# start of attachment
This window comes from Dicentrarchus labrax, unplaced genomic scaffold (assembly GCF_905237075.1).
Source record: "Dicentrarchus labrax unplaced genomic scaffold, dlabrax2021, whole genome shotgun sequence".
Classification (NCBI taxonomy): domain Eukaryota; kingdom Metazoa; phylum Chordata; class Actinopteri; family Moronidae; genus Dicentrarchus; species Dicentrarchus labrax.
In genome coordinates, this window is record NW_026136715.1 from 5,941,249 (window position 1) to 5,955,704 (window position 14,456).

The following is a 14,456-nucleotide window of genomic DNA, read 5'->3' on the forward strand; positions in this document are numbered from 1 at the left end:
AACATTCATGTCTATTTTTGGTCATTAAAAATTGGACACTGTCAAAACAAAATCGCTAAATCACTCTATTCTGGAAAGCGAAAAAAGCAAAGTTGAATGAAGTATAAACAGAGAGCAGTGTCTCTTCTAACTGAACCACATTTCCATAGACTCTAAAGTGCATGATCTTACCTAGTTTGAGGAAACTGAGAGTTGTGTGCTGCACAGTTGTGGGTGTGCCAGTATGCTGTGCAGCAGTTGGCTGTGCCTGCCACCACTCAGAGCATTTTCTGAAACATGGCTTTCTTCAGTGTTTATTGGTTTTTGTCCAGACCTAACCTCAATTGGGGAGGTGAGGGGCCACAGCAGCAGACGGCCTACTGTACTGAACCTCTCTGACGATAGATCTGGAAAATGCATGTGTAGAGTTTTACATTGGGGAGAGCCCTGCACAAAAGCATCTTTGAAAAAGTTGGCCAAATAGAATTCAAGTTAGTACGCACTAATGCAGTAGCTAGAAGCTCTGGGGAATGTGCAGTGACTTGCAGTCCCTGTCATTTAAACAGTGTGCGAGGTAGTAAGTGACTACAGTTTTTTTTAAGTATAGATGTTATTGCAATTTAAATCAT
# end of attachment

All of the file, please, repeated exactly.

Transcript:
This window comes from Dicentrarchus labrax, unplaced genomic scaffold (assembly GCF_905237075.1).
Source record: "Dicentrarchus labrax unplaced genomic scaffold, dlabrax2021, whole genome shotgun sequence".
Classification (NCBI taxonomy): domain Eukaryota; kingdom Metazoa; phylum Chordata; class Actinopteri; family Moronidae; genus Dicentrarchus; species Dicentrarchus labrax.
In genome coordinates, this window is record NW_026136715.1 from 5,941,249 (window position 1) to 5,955,704 (window position 14,456).

The following is a 14,456-nucleotide window of genomic DNA, read 5'->3' on the forward strand; positions in this document are numbered from 1 at the left end:
AACATTCATGTCTATTTTTGGTCATTAAAAATTGGACACTGTCAAAACAAAATCGCTAAATCACTCTATTCTGGAAAGCGAAAAAAGCAAAGTTGAATGAAGTATAAACAGAGAGCAGTGTCTCTTCTAACTGAACCACATTTCCATAGACTCTAAAGTGCATGATCTTACCTAGTTTGAGGAAACTGAGAGTTGTGTGCTGCACAGTTGTGGGTGTGCCAGTATGCTGTGCAGCAGTTGGCTGTGCCTGCCACCACTCAGAGCATTTTCTGAAACATGGCTTTCTTCAGTGTTTATTGGTTTTTGTCCAGACCTAACCTCAATTGGGGAGGTGAGGGGCCACAGCAGCAGACGGCCTACTGTACTGAACCTCTCTGACGATAGATCTGGAAAATGCATGTGTAGAGTTTTACATTGGGGAGAGCCCTGCACAAAAGCATCTTTGAAAAAGTTGGCCAAATAGAATTCAAGTTAGTACGCACTAATGCAGTAGCTAGAAGCTCTGGGGAATGTGCAGTGACTTGCAGTCCCTGTCATTTAAACAGTGTGCGAGGTAGTAAGTGACTACAGTTTTTTTTAAGTATAGATGTTATTGCAATTTAAATCAT